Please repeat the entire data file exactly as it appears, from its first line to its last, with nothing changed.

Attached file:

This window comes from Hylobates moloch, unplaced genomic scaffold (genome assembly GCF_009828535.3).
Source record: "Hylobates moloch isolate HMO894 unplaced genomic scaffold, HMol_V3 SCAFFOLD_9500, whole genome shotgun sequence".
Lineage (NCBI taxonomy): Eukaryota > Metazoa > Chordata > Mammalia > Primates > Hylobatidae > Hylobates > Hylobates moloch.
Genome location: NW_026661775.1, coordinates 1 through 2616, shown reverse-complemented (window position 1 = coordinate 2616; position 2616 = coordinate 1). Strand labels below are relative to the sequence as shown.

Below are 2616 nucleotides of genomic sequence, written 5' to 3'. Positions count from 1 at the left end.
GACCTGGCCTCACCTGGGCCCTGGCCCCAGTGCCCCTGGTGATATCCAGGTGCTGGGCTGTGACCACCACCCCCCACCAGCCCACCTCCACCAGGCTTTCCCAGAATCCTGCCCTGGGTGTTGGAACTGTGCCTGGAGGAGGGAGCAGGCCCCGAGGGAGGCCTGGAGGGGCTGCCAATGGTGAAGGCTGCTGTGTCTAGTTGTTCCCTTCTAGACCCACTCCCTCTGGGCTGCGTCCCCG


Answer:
This window comes from Hylobates moloch, unplaced genomic scaffold (genome assembly GCF_009828535.3).
Source record: "Hylobates moloch isolate HMO894 unplaced genomic scaffold, HMol_V3 SCAFFOLD_9500, whole genome shotgun sequence".
Lineage (NCBI taxonomy): Eukaryota > Metazoa > Chordata > Mammalia > Primates > Hylobatidae > Hylobates > Hylobates moloch.
Genome location: NW_026661775.1, coordinates 1 through 2616, shown reverse-complemented (window position 1 = coordinate 2616; position 2616 = coordinate 1). Strand labels below are relative to the sequence as shown.

Below are 2616 nucleotides of genomic sequence, written 5' to 3'. Positions count from 1 at the left end.
GACCTGGCCTCACCTGGGCCCTGGCCCCAGTGCCCCTGGTGATATCCAGGTGCTGGGCTGTGACCACCACCCCCCACCAGCCCACCTCCACCAGGCTTTCCCAGAATCCTGCCCTGGGTGTTGGAACTGTGCCTGGAGGAGGGAGCAGGCCCCGAGGGAGGCCTGGAGGGGCTGCCAATGGTGAAGGCTGCTGTGTCTAGTTGTTCCCTTCTAGACCCACTCCCTCTGGGCTGCGTCCCCG